Case Study: Mexico City’s Metrobús Bus Rapid Transit System

Metrobus photo

“Metrobús - Cidade do México, DF” © 2012 EMBARQ Brazil, used under a Creative Commons Attribution license.

Abt Associates performed a case study of Mexico City’s new Metrobús Bus Rapid Transit system to determine the health and economic benefits and values of PM2.5 emissions reductions. The transit system was developed by a partnership which includes: the Mexico City Government, the World Bank, CTS-Mexico, EMBARQ, the Global Environment Facility, CEIBA, the Shell Foundation, the Caterpillar Foundation, and the William and Flora Hewlett Foundation.

Introduction

Planning for Mexico City’s Bus Rapid Transit system, known as Metrobús, began in 2002, and the system opened its first line in June of 2005. As of 2009, the two completed BRT lines spanned 50 km and 81 stations, with the Metrobús system utilizing a fleet of 226 buses carrying 475,000 passengers per day. Costs to date were $244 million including buses, or $163 million excluding buses (in 2010 US$, inflated from 2009 US$ using the U.S. Bureau of Labor Statistics CPI Inflation Calculator).

The new buses replaced hundreds of older and smaller buses that had previously traveled the two corridors. One source estimates that the first line of the project also resulted in a shift of 6% of traffic on Avenida Insurgentes from private vehicles to transit. Overall, Metrobús is responsible for estimated reduction of 80,000 tons of CO2 emissions per year.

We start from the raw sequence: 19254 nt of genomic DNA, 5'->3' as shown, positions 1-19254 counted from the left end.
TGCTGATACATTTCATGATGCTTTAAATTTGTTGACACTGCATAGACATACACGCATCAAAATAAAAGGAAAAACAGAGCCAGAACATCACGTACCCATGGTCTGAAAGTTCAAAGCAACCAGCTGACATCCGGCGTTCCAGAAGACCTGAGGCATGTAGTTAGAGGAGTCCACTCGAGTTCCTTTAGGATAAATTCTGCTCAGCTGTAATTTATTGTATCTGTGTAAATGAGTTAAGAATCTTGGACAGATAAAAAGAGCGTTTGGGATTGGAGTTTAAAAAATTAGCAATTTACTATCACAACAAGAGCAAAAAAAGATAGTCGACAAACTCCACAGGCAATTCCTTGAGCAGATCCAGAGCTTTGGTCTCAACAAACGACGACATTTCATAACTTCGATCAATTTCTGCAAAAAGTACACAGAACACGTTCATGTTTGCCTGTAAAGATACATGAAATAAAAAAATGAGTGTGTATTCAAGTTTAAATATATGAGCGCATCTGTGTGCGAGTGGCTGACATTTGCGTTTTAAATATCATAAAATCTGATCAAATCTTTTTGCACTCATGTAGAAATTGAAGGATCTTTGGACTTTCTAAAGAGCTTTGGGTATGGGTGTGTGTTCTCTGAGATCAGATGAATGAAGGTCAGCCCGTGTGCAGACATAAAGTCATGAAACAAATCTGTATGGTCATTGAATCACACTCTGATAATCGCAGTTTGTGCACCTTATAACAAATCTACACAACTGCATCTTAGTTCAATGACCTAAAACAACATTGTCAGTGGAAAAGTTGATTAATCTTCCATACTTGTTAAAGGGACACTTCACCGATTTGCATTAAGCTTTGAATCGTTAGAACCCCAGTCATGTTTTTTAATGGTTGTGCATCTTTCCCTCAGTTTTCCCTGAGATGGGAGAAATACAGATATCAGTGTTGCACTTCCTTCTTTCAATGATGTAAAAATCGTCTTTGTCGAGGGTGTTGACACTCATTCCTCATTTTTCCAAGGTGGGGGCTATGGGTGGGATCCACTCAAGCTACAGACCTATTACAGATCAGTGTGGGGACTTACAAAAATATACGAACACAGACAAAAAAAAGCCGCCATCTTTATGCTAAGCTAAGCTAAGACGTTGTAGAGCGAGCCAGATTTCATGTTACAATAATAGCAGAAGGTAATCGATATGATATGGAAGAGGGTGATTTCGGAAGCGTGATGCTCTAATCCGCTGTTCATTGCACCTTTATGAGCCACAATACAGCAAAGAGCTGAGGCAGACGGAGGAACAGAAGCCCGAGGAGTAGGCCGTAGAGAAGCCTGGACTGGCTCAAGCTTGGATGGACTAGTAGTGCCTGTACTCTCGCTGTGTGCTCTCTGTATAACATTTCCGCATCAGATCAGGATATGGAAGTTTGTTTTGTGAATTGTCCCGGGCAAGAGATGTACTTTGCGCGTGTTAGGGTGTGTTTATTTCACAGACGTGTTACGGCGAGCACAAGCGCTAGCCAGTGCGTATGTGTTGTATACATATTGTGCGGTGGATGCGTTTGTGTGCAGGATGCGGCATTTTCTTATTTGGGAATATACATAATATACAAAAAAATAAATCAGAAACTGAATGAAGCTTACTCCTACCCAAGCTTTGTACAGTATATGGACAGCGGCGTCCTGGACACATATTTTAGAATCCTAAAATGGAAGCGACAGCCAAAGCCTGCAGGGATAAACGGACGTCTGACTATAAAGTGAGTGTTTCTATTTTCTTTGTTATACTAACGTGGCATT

Inputs

The Metrobús project has also improved air quality in Mexico City. Large new buses meeting Euro 3 or better emissions standards replaced older dirtier buses and reduced the number of private car trips. According to Centro de Transporte Sustentable ( "Metrobus: A Winning Formula") and EMBARQ ("Mexico City – Metrobús: A Project That's Changed the City"), this resulted in an estimated reduction in fine particulate matter (PM2.5) emissions of 2.8 tons per year. Human exposure to PM2.5 is associated with premature mortality and other health effects. AirCounts™ can be used to estimate the benefits of avoiding premature deaths due to reductions in PM2.5.

Mexico City calculation example

Screenshot of AirCounts™ tool as used in this case study.

Output

AirCounts™ estimates that the 2.8 ton reduction in PM2.5 in a given year would result in one premature death avoided. This reduction in mortality will occur during the 20-year period following the reduction in emissions. AirCounts™ estimates the present value of this human health benefit stream to be $1.8 million (in 2010 US$, at 3% discount rate).

Interpretation

These health benefits represent only 0.7% of total costs. However, they occur in perpetuity, whereas the cost represents a one-time cost. Moreover, the estimated health benefits of reductions in premature mortality represent only a fraction of the true benefits. There are other health benefits associated with reductions in PM2.5 (e.g., fewer heart attacks), as well as economic benefits, such as those associated with reduced commute times.

Mexico City continues to expand Metrobús, with two new lines spanning an additional 45 km already open since the estimates for these two lines were derived. These new lines are likely to drive further private traffic reductions and further lower PM2.5 levels.